|(1) A novel about politics, finance & crime|
The Checkmate Pendulum
What I saw, heard and witnessed in 40 years of international politics
The writing started in the early ’90s when I was Director General for Economics and Finance at the EU Commission. That was the time when three related events shocked the world: the U.S.S.R. collapsed, Germany was reunited, and the EU single currency was planned. The author took part in crucial, secret negotiations associated with these developments: his personal notes provided the background material for this story.
In the late-’90s I was Secretary General of the European Bank (EBRD). This was an ideal position to gather evidence that financial crises (like the recent one) have remote but not always well understood causes: politicians’ ineptitude and bankers’ greed.
The book’s epic conclusion, with its rich revelations and implications, was written – and it could not be otherwise -- at the time I was the “world’s drug czar”, namely the UN Under-Secretary General in charge of fighting drugs and crime (2002-‘10).
The only part of The Checkmate Pendulum that is not the result of the my personal experience is the military confrontation that ends the nuclear intrigue. The air battle is narrated on the basis of tactical plans designed by NATO military jet-fighter pilots.
The Checkmate Pendulum educates and challenges public opinion. The anxious reader rushes through the plot rich of suspense and reversals. The analytical reader learns about the financial-political warfare in Europe. Those concerned with geo-political issues appreciate the strategic insights.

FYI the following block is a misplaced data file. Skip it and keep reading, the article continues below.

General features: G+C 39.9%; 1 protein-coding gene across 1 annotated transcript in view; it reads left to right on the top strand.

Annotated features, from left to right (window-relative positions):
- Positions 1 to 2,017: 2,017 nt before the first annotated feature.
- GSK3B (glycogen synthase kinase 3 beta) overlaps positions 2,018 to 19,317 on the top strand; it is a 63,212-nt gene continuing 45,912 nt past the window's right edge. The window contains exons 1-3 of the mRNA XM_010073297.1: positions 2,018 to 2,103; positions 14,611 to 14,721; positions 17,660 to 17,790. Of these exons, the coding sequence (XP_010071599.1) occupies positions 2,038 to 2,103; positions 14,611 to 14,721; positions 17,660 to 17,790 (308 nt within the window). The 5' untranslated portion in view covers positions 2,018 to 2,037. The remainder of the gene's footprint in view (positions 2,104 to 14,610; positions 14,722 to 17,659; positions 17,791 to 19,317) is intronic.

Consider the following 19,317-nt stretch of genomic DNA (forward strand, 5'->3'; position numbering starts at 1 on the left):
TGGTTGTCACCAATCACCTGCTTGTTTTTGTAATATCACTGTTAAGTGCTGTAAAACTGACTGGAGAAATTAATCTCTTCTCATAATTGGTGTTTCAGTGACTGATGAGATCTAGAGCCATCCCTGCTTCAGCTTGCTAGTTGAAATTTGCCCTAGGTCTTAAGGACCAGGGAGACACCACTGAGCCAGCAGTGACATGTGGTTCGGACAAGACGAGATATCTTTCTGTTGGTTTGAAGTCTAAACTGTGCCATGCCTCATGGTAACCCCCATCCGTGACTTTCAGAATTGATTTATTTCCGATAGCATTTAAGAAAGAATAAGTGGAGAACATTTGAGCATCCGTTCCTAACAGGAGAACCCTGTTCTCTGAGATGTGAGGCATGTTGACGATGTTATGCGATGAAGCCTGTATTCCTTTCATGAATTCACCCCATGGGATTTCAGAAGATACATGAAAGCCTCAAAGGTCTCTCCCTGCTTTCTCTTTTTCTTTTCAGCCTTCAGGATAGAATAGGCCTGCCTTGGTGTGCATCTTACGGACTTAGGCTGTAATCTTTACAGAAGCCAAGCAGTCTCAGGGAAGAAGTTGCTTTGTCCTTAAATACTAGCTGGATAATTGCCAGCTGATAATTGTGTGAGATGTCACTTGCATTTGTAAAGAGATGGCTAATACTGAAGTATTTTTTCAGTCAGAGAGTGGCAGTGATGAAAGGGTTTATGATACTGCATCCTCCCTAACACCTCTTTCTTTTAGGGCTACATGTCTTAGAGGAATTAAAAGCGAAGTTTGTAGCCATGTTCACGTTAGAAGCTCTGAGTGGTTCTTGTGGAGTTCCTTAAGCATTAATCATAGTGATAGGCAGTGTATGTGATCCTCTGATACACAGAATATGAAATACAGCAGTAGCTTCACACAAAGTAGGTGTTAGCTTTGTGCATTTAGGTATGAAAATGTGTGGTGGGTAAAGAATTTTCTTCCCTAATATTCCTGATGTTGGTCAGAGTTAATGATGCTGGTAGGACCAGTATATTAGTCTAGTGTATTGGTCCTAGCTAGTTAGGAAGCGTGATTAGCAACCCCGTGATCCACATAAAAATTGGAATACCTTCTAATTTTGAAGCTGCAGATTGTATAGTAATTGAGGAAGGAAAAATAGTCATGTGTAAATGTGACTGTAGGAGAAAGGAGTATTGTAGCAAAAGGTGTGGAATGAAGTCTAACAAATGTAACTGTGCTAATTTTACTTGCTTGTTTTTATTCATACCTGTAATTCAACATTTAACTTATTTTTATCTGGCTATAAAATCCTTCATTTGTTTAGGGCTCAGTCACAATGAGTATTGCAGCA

|Last Updated on Saturday, 15 November 2014 14:48|
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- (1) A novel about politics, finance & crime
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On 7 December I made a speech to a rather unusual audience - the Drug Policy Alliance, most of whom are in favour of legalizing drugs. It was a rather raucous affair with a few boos but more applause than expected. Have a look:
|Disrupt criminal markets, not just the mafias High-level meeting of the UN General Assembly on transnational organized crime|
Excellencies, Ladies and Gentlemen,
In the past quarter century, organized crime has gone global. It has reached macro-economic and armed dimensions to become a threat to the stability of nations. The report on The Globalization of Crime issued today by my office (the UN Office on Drugs and Crime) provides the first comprehensive assessment of global crime markets: drugs, arms, modern slaves, illicit resources, counterfeits, as well as maritime piracy and cyber-crime.
The threat is not just economic. The threat is strategic, as criminals today can influence elections, politicians and the military – in one word, they buy power.
Some governments are unable to resist, as they lack the resourcess. Some others would be able to contain the problem, but show a benign neglect -- and I have in mind some rich nations.